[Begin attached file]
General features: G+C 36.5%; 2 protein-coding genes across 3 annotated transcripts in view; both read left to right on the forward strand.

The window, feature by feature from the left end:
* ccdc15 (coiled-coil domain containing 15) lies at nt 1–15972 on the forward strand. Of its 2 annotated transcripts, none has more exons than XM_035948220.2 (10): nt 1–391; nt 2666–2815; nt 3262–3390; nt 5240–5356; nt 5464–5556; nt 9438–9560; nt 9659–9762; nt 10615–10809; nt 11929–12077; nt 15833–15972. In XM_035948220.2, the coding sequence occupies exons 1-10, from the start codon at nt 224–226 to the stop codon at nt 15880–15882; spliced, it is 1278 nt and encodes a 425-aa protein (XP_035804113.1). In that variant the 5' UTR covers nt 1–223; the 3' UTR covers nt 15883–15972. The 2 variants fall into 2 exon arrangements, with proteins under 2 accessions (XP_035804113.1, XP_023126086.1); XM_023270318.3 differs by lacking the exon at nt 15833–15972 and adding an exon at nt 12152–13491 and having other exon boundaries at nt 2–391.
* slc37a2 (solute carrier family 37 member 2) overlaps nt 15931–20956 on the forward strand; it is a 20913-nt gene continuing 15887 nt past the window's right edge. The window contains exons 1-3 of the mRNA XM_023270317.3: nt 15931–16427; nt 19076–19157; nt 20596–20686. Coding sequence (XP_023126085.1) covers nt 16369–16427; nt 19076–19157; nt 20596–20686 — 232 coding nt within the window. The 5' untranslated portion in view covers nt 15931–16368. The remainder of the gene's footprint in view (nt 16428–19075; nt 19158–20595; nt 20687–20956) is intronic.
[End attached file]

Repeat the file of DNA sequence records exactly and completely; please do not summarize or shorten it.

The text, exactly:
General features: G+C 36.5%; 2 protein-coding genes across 3 annotated transcripts in view; both read left to right on the forward strand.

The window, feature by feature from the left end:
* ccdc15 (coiled-coil domain containing 15) lies at nt 1–15972 on the forward strand. Of its 2 annotated transcripts, none has more exons than XM_035948220.2 (10): nt 1–391; nt 2666–2815; nt 3262–3390; nt 5240–5356; nt 5464–5556; nt 9438–9560; nt 9659–9762; nt 10615–10809; nt 11929–12077; nt 15833–15972. In XM_035948220.2, the coding sequence occupies exons 1-10, from the start codon at nt 224–226 to the stop codon at nt 15880–15882; spliced, it is 1278 nt and encodes a 425-aa protein (XP_035804113.1). In that variant the 5' UTR covers nt 1–223; the 3' UTR covers nt 15883–15972. The 2 variants fall into 2 exon arrangements, with proteins under 2 accessions (XP_035804113.1, XP_023126086.1); XM_023270318.3 differs by lacking the exon at nt 15833–15972 and adding an exon at nt 12152–13491 and having other exon boundaries at nt 2–391.
* slc37a2 (solute carrier family 37 member 2) overlaps nt 15931–20956 on the forward strand; it is a 20913-nt gene continuing 15887 nt past the window's right edge. The window contains exons 1-3 of the mRNA XM_023270317.3: nt 15931–16427; nt 19076–19157; nt 20596–20686. Coding sequence (XP_023126085.1) covers nt 16369–16427; nt 19076–19157; nt 20596–20686 — 232 coding nt within the window. The 5' untranslated portion in view covers nt 15931–16368. The remainder of the gene's footprint in view (nt 16428–19075; nt 19158–20595; nt 20687–20956) is intronic.